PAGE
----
Meaningful Spring Hockey Returns to Calgary

Life in southern Alberta is generally in tune with the seasons and the weather.

Bob Hartley. (Sergei Belski-USA TODAY Sports)
Bob Hartley. (Sergei Belski-USA TODAY Sports)

Aside from periodic chinook winds that temporarily melt the city’s snow, residents of Calgary are typically penned into the houses during the cold winter months, hoping to wait out the weather. The warmer temperatures of spring typically bring Calgarians out of their winter slumber, tentatively going outside to enjoy the nicer temperatures. Once mid-March rolls around, thoughts immediately shift towards the impending start of the golf season.

That has been the routine for the past several years. However, this routine has been disrupted by a simple fact: the Calgary Flames might make the playoffs this season.

Expectations weren’t high for the Flames from outside the organization. With a few bodies shuffled in and out from their team that finished fourth-from-the-bottom last season, it was understandable. And for the majority of the hockey season, the Flames have continued to punch above their weight. They have allowed their opponents to score first 42 times through the first 71 games of the season, but they’ve become adept at making comebacks and playing “counter-punch” hockey – taking advantage of the few chances they’re given when spending a big chunk of the game playing in their own defensive end. After playing this style for the bulk of a season, they’re used to playing tight-checking, playoff-style hockey.

The early-season success despite the low external expectations has done two things: it’s energized the locker room, who are all stoked to be playing important games late in the season, and continued to fuel the line-up’s buy-in to head coach Bob Hartley’s systems. Considering that three-quarters of a season of shot-blocking, stick-checking and general adherence to Hartley’s “full sixty minutes” mantra has resulted in a series of dramatic comebacks and a potential playoff appearance for the group, it’s no wonder.

However, the most important thing that the team’s success to this point has done is fuel a sense of belief.

The Flames went on a run late last season, winning at a playoff pace after the January 18 line brawl in Vancouver. That string of games developed a morsel of belief in the Flames room that they had the right habits and the right system and could make the playoffs if they were able to keep that style of play up over a long season. The roster tinkering by new general manager Brad Treliving over the off-season (and early in the season, sending veterans Brian McGrattan and Devin Setoguchi to the AHL) appears to have been with the aim of producing a group that could stick to the program over 82 games.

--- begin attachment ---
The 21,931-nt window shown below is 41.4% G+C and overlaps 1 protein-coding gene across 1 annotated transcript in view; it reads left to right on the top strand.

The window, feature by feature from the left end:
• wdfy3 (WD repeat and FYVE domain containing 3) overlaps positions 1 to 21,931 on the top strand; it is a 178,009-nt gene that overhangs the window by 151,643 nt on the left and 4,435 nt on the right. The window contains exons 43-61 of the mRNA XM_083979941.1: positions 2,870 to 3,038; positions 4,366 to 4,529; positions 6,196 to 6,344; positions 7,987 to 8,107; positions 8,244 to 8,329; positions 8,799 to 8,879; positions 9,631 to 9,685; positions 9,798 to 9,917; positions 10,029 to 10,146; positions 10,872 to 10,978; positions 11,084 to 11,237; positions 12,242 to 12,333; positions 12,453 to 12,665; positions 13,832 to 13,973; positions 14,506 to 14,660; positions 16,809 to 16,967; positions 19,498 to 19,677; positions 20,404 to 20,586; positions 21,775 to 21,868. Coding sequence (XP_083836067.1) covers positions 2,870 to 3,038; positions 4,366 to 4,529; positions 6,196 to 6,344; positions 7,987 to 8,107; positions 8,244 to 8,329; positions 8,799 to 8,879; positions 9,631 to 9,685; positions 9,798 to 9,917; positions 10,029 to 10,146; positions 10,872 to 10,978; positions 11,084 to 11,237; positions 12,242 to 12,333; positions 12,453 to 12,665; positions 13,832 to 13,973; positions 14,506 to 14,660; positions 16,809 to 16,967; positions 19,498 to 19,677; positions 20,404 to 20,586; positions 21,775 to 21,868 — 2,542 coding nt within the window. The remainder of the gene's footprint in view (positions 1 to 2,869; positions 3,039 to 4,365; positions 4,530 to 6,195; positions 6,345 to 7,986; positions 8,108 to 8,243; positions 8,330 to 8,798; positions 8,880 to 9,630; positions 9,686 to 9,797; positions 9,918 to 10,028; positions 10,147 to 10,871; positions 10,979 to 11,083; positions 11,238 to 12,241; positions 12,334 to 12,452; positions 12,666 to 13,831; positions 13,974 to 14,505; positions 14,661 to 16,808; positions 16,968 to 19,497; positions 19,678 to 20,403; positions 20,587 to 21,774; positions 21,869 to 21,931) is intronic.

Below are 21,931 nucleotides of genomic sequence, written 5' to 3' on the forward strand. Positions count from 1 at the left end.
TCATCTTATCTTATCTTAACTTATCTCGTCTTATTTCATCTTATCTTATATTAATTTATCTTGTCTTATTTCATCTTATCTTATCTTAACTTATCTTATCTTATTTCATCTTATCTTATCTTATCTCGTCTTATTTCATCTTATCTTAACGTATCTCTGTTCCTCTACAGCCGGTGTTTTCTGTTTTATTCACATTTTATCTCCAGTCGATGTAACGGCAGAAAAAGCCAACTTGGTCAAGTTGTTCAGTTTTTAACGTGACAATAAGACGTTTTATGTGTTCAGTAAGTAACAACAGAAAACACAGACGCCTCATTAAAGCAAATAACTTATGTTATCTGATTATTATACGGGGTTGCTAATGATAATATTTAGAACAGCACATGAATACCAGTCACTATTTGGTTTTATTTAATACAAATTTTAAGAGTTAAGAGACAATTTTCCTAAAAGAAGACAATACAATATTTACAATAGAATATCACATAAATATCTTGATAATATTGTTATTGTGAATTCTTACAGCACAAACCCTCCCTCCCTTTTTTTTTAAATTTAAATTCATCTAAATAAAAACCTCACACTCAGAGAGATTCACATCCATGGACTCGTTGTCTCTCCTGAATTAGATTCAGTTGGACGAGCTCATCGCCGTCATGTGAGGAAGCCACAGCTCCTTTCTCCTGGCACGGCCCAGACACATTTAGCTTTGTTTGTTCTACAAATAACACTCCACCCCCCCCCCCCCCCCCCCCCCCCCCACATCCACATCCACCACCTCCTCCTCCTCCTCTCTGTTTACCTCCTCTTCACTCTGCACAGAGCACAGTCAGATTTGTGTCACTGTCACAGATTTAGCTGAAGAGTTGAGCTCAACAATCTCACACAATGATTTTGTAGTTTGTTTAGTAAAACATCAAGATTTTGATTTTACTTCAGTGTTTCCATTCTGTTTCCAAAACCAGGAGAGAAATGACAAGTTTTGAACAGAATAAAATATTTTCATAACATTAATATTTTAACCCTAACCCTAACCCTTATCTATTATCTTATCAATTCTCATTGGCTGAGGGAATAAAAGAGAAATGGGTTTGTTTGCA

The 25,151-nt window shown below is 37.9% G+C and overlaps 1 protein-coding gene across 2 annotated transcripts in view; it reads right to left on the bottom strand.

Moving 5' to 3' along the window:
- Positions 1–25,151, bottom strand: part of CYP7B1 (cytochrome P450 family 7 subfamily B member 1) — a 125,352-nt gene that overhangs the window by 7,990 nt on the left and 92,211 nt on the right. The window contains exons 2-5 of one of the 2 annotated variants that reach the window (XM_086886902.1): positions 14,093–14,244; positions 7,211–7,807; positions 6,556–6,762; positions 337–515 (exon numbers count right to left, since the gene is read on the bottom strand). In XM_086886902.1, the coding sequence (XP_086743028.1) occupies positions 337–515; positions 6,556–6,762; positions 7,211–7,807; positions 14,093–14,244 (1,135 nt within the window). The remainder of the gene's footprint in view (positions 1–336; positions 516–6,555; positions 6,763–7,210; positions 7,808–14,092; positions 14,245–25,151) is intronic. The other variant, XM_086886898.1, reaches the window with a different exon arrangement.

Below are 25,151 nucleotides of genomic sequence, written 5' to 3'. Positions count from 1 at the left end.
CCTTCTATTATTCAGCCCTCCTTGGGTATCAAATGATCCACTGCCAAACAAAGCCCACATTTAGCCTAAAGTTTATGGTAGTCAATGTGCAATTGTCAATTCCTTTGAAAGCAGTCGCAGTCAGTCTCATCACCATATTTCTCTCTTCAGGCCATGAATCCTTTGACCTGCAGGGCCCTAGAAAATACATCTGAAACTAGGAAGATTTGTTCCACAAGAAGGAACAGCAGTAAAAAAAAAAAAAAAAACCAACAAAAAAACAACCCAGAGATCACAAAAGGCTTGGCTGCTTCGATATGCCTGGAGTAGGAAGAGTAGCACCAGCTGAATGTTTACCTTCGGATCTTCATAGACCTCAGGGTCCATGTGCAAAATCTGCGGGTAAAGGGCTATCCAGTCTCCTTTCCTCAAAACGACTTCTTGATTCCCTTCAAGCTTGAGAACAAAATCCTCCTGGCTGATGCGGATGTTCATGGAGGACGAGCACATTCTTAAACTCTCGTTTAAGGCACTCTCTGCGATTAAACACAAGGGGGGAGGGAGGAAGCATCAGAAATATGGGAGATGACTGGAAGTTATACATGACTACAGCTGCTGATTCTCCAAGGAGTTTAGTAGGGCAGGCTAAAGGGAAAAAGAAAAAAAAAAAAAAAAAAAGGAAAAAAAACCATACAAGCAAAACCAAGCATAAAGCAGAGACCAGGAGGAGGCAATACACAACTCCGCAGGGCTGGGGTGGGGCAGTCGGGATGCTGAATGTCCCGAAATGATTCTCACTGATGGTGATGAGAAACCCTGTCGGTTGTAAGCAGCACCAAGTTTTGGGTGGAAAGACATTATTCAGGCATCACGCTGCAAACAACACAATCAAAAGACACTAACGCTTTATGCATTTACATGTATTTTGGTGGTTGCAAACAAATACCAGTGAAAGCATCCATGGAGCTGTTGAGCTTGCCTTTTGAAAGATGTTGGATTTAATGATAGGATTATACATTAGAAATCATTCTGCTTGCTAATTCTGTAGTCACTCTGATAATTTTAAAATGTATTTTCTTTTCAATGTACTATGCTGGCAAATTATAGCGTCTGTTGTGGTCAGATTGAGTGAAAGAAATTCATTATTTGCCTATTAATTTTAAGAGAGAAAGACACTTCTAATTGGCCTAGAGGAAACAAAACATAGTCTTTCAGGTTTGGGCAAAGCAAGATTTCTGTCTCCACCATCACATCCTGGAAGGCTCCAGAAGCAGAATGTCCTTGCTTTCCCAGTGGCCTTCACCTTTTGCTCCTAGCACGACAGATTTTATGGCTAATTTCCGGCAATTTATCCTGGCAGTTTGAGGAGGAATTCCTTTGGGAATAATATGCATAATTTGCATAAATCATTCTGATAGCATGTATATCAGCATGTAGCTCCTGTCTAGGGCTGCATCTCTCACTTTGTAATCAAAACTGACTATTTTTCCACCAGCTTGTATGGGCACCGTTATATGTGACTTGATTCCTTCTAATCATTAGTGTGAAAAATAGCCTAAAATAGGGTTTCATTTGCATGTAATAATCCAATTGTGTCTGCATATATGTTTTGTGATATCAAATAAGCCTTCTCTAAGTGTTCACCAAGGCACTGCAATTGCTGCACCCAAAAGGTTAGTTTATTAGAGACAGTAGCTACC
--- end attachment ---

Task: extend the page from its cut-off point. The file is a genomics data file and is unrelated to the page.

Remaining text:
There’s no guarantee that the Calgary Flames will make the playoffs.

Given the tightness of the Western Conference standings – and the proximity of the Flames to the Winnipeg Jets, Minnesota Wild, Vancouver Canucks and Los Angeles Kings for the final playoff spots – it’s likely that the race will go down to the season’s final weekend. But the key things that this season has produced for the Calgary Flames is momentum and confidence. The organization appears to be, finally, on an upward trajectory after drifting aimlessly for several seasons. And within the locker room, there appears to be a sense of confidence that has elevated the team above what it was thought to be. And if the team can upgrade a couple areas in the future – likely at the least featuring the promotion of OHL star and 2014 fourth overall pick Sam Bennett to the NHL roster – that confidence may be further augmented.

There’s a lot of hockey left to be played before Calgarians hit the golf courses in earnest. For the local hockey team, even with just shy of a dozen games remaining, regardless of how the final few contests go, this season has to be considered a big success.